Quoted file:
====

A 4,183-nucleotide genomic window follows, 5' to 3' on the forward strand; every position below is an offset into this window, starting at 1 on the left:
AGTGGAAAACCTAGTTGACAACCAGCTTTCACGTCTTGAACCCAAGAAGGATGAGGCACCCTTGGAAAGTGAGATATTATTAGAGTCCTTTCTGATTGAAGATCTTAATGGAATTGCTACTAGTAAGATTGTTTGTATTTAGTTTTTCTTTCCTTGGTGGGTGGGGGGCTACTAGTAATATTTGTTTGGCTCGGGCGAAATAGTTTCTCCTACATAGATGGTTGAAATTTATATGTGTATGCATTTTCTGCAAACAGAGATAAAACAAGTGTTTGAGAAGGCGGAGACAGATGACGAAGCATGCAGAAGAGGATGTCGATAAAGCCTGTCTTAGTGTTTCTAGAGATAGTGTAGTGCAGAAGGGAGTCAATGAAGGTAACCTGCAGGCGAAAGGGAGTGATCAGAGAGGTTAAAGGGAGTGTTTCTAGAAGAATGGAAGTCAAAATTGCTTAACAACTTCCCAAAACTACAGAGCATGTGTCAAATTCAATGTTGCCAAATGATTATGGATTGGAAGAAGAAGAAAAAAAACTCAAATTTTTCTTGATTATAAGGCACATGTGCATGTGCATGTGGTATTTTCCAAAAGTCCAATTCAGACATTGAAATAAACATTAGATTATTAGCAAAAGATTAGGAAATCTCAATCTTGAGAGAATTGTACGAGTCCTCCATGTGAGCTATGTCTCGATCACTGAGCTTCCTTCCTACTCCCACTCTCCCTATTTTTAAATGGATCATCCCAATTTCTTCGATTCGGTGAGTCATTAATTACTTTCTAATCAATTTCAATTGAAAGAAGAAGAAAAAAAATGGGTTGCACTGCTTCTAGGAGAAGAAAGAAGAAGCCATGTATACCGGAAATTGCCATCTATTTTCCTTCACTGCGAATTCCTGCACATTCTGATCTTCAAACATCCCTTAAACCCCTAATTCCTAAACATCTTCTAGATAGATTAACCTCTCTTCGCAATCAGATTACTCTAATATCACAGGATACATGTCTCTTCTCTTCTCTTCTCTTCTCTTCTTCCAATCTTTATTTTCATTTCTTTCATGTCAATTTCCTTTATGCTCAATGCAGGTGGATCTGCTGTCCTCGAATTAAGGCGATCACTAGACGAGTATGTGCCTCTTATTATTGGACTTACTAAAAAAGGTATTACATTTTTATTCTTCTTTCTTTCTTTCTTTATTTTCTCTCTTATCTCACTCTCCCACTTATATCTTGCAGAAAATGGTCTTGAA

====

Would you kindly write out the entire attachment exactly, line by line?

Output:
A 4,183-nucleotide genomic window follows, 5' to 3' on the forward strand; every position below is an offset into this window, starting at 1 on the left:
AGTGGAAAACCTAGTTGACAACCAGCTTTCACGTCTTGAACCCAAGAAGGATGAGGCACCCTTGGAAAGTGAGATATTATTAGAGTCCTTTCTGATTGAAGATCTTAATGGAATTGCTACTAGTAAGATTGTTTGTATTTAGTTTTTCTTTCCTTGGTGGGTGGGGGGCTACTAGTAATATTTGTTTGGCTCGGGCGAAATAGTTTCTCCTACATAGATGGTTGAAATTTATATGTGTATGCATTTTCTGCAAACAGAGATAAAACAAGTGTTTGAGAAGGCGGAGACAGATGACGAAGCATGCAGAAGAGGATGTCGATAAAGCCTGTCTTAGTGTTTCTAGAGATAGTGTAGTGCAGAAGGGAGTCAATGAAGGTAACCTGCAGGCGAAAGGGAGTGATCAGAGAGGTTAAAGGGAGTGTTTCTAGAAGAATGGAAGTCAAAATTGCTTAACAACTTCCCAAAACTACAGAGCATGTGTCAAATTCAATGTTGCCAAATGATTATGGATTGGAAGAAGAAGAAAAAAAACTCAAATTTTTCTTGATTATAAGGCACATGTGCATGTGCATGTGGTATTTTCCAAAAGTCCAATTCAGACATTGAAATAAACATTAGATTATTAGCAAAAGATTAGGAAATCTCAATCTTGAGAGAATTGTACGAGTCCTCCATGTGAGCTATGTCTCGATCACTGAGCTTCCTTCCTACTCCCACTCTCCCTATTTTTAAATGGATCATCCCAATTTCTTCGATTCGGTGAGTCATTAATTACTTTCTAATCAATTTCAATTGAAAGAAGAAGAAAAAAAATGGGTTGCACTGCTTCTAGGAGAAGAAAGAAGAAGCCATGTATACCGGAAATTGCCATCTATTTTCCTTCACTGCGAATTCCTGCACATTCTGATCTTCAAACATCCCTTAAACCCCTAATTCCTAAACATCTTCTAGATAGATTAACCTCTCTTCGCAATCAGATTACTCTAATATCACAGGATACATGTCTCTTCTCTTCTCTTCTCTTCTCTTCTTCCAATCTTTATTTTCATTTCTTTCATGTCAATTTCCTTTATGCTCAATGCAGGTGGATCTGCTGTCCTCGAATTAAGGCGATCACTAGACGAGTATGTGCCTCTTATTATTGGACTTACTAAAAAAGGTATTACATTTTTATTCTTCTTTCTTTCTTTCTTTATTTTCTCTCTTATCTCACTCTCCCACTTATATCTTGCAGAAAATGGTCTTGAA